A recent study showed that the non-canonical Wnt signalling pathway contributes to gastric cancer progression via dishevelled (Dvl)30, and another study showed that phosphorylated Dvl can be degraded by ITCH via the proteasome pathway31. The results of these studies indicate that ITCH may be associated with gastric cancer progression. As cir-ITCH shares some miRNA binding sites with the 3′UTR of ITCH and can regulate linear ITCH expression in different cancers16,17,18, we inferred that cir-ITCH may be a crucial gene in the development of gastric cancer. Therefore, in our present study, we investigated the expression and function of cir-ITCH in gastric cancer. First, cir-ITCH expression was observed to be decreased in gastric cancer tissues and cell lines. Furthermore, cir-ITCH expression was correlated with tumour metastasis. These results showed that cir-ITCH, as a tumour suppressor gene, was expressed at lower levels in gastric cancer and was associated with metastasis. To further study the relationship between linear ITCH and cir-ITCH, we assessed linear ITCH expression in gastric cancer tissues. As expected, we observed that cir-ITCH expression was positively correlated with that of linear ITCH. Our results also showed that gastric cancer patients with high levels of linear ITCH and cir-ITCH have long overall survival. Therefore, linear ITCH and cir-ITCH may serve as prognostic markers for gastric cancer patients.
Our results indicated that cir-ITCH overexpression could upregulate linear ITCH expression, but the mechanism remained unclear. As circRNAs can sequester the miRNAs32,33, we speculated that cir-ITCH may increase linear ITCH expression by sponging some miRNAs. The results of Ago2 RIP assays proved that cir-ITCH could bind to a number of miRNAs in gastric cancer, but which miRNAs were bound by cir-ITCH remained unknown. We identified five miRNAs using prediction tools and subsequently observed that cir-ITCH was only efficiently enriched by miR-214 and miR-17 using biotin-coupled miRNA capture assays. These results indicated that cir-ITCH can sponge miR-214 and miR-17 in gastric cancer. Subsequent luciferase reporter and actinomycin D assays also proved that cir-ITCH could directly bind to miR-214 and miR-17.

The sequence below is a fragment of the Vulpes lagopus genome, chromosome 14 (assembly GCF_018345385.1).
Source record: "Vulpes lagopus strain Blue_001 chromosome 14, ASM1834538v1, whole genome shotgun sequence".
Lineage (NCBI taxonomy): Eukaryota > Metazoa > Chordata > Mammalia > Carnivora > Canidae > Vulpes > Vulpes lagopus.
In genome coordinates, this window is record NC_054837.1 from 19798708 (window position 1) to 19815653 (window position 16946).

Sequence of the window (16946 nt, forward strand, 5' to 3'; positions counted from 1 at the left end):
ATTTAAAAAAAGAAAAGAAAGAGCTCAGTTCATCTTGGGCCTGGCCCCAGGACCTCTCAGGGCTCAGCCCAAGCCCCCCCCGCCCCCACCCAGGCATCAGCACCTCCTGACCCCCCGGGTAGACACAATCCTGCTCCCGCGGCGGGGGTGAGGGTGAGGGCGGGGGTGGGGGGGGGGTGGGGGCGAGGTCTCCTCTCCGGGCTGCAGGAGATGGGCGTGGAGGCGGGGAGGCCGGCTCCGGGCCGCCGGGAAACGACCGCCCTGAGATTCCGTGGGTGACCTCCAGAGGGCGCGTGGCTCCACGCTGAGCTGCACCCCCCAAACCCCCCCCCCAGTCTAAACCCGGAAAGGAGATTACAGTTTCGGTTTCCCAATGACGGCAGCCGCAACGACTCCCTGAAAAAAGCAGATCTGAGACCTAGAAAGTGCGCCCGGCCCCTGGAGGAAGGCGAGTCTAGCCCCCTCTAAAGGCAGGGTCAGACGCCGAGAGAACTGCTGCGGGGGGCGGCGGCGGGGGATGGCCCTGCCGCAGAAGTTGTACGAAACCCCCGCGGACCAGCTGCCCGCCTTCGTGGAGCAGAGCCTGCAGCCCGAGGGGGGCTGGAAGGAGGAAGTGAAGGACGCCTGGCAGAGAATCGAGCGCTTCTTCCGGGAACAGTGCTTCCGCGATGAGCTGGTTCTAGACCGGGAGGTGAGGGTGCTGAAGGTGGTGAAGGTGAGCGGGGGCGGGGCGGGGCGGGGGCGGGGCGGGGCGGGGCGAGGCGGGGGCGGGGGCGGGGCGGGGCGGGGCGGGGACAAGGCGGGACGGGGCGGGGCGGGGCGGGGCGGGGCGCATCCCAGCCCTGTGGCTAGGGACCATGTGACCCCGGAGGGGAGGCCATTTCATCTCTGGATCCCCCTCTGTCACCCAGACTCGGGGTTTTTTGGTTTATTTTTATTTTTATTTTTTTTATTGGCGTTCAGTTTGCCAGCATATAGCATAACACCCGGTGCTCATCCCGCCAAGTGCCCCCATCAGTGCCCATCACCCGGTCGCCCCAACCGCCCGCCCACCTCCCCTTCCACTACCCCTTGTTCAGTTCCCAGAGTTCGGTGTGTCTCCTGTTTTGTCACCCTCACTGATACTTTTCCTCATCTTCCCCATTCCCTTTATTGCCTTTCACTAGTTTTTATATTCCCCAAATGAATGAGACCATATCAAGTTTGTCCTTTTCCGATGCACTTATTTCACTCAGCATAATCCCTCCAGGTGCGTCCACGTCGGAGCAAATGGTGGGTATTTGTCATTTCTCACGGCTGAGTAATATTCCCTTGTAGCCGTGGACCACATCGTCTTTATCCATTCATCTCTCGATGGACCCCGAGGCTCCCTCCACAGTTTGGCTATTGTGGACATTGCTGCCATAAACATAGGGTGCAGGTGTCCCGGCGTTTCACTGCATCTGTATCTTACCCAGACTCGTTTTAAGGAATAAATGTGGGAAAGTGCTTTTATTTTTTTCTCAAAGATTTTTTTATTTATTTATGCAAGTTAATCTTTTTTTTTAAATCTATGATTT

Many studies have shown that miR-214 and miR-17, as oncogenes, may promote gastric cancer migration, invasion and proliferation. For example, Chen et al.34 showed that miR-17-5p promotes gastric cancer proliferation, migration and invasion by directly targeting early growth responses. Qu et al.35 demonstrated that mR-17-5p regulates cell proliferation and migration by targeting transforming growth factor-β receptor 2 in gastric cancer, and Yang et al.36 showed that miR-214 promotes gastric cancer cell proliferation, migration and invasion by targeting PTEN. Indeed, our results showed that cir-ITCH could inhibit gastric cancer tumourigenesis by promoting linear ITCH expression through miR-17 in vivo and vitro. Unfortunately, the possible mechanism regarding how ITCH affects gastric cancer tumourigenesis remains unclear.
The results of some studies have indicated that phosphorylated Dvl2 can be degraded and ubiquitinated by ITCH29, leading to the inhibition of canonical Wnt signalling. As the Wnt/β-catenin pathway plays a crucial role in many cancers, including stomach tumour37, hepatocellular carcinoma38, and pancreatic cancer39, we postulated that elevated ITCH levels can inhibit Wnt signalling in gastric cancer and lead decreased tumourigenesis. To test our hypothesis, a β-catenin/TCF-responsive luciferase reporter assay was performed to examine whether cir-ITCH can regulate the Wnt/β-catenin signalling pathway. The results showed that cir-ITCH overexpression significantly inhibited TOPflash activity and downregulated β-catenin and p-Dvl expression, while miR-17 could completely counteract these effects. In addition, the expression of endogenous Wnt target genes such as c-Myc and cyclin D1 was suppressed by cir-ITCH overexpression. These data demonstrated that cir-ITCH has an inhibitory effect on the canonical Wnt pathway.
In summary, our results showed that cir-ITCH is a prognostic marker that is downregulated in gastric cancer and that cir-ITCH can prevent gastric cancer tumourigenesis by sequestering miR-17 through the Wnt/β-catenin pathway.
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We thank Dr Jia-jie Chen for the collection of human gastric cancer tissue.
This work was supported by the National Natural Science Foundation of China (81602134).
The authors declare no competing interests.
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Peng, Y., Wang, H.H. Cir-ITCH inhibits gastric cancer migration, invasion and proliferation by regulating the Wnt/β-catenin pathway. Sci Rep 10, 17443 (2020). https://doi.org/10.1038/s41598-020-74452-8